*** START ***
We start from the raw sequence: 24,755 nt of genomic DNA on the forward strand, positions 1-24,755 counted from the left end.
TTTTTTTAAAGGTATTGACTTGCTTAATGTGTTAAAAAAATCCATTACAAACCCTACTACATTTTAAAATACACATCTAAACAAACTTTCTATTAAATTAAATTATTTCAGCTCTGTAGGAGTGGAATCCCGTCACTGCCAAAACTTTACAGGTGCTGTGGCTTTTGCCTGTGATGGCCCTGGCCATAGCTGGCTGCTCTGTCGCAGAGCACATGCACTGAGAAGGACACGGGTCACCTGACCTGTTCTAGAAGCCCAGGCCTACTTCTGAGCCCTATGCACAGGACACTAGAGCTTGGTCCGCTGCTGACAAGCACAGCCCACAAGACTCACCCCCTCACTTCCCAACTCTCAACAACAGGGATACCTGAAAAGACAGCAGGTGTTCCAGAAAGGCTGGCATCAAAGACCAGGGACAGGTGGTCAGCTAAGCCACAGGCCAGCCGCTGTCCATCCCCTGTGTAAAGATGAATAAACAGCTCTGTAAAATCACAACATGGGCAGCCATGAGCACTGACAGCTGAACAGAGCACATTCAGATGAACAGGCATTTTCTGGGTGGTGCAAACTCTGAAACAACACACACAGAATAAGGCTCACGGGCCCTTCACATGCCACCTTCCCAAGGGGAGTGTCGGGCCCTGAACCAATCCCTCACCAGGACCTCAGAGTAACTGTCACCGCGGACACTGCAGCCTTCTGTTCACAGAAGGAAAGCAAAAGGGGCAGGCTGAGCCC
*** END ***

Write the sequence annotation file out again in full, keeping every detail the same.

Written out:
We start from the raw sequence: 24,755 nt of genomic DNA on the forward strand, positions 1-24,755 counted from the left end.
TTTTTTTAAAGGTATTGACTTGCTTAATGTGTTAAAAAAATCCATTACAAACCCTACTACATTTTAAAATACACATCTAAACAAACTTTCTATTAAATTAAATTATTTCAGCTCTGTAGGAGTGGAATCCCGTCACTGCCAAAACTTTACAGGTGCTGTGGCTTTTGCCTGTGATGGCCCTGGCCATAGCTGGCTGCTCTGTCGCAGAGCACATGCACTGAGAAGGACACGGGTCACCTGACCTGTTCTAGAAGCCCAGGCCTACTTCTGAGCCCTATGCACAGGACACTAGAGCTTGGTCCGCTGCTGACAAGCACAGCCCACAAGACTCACCCCCTCACTTCCCAACTCTCAACAACAGGGATACCTGAAAAGACAGCAGGTGTTCCAGAAAGGCTGGCATCAAAGACCAGGGACAGGTGGTCAGCTAAGCCACAGGCCAGCCGCTGTCCATCCCCTGTGTAAAGATGAATAAACAGCTCTGTAAAATCACAACATGGGCAGCCATGAGCACTGACAGCTGAACAGAGCACATTCAGATGAACAGGCATTTTCTGGGTGGTGCAAACTCTGAAACAACACACACAGAATAAGGCTCACGGGCCCTTCACATGCCACCTTCCCAAGGGGAGTGTCGGGCCCTGAACCAATCCCTCACCAGGACCTCAGAGTAACTGTCACCGCGGACACTGCAGCCTTCTGTTCACAGAAGGAAAGCAAAAGGGGCAGGCTGAGCCC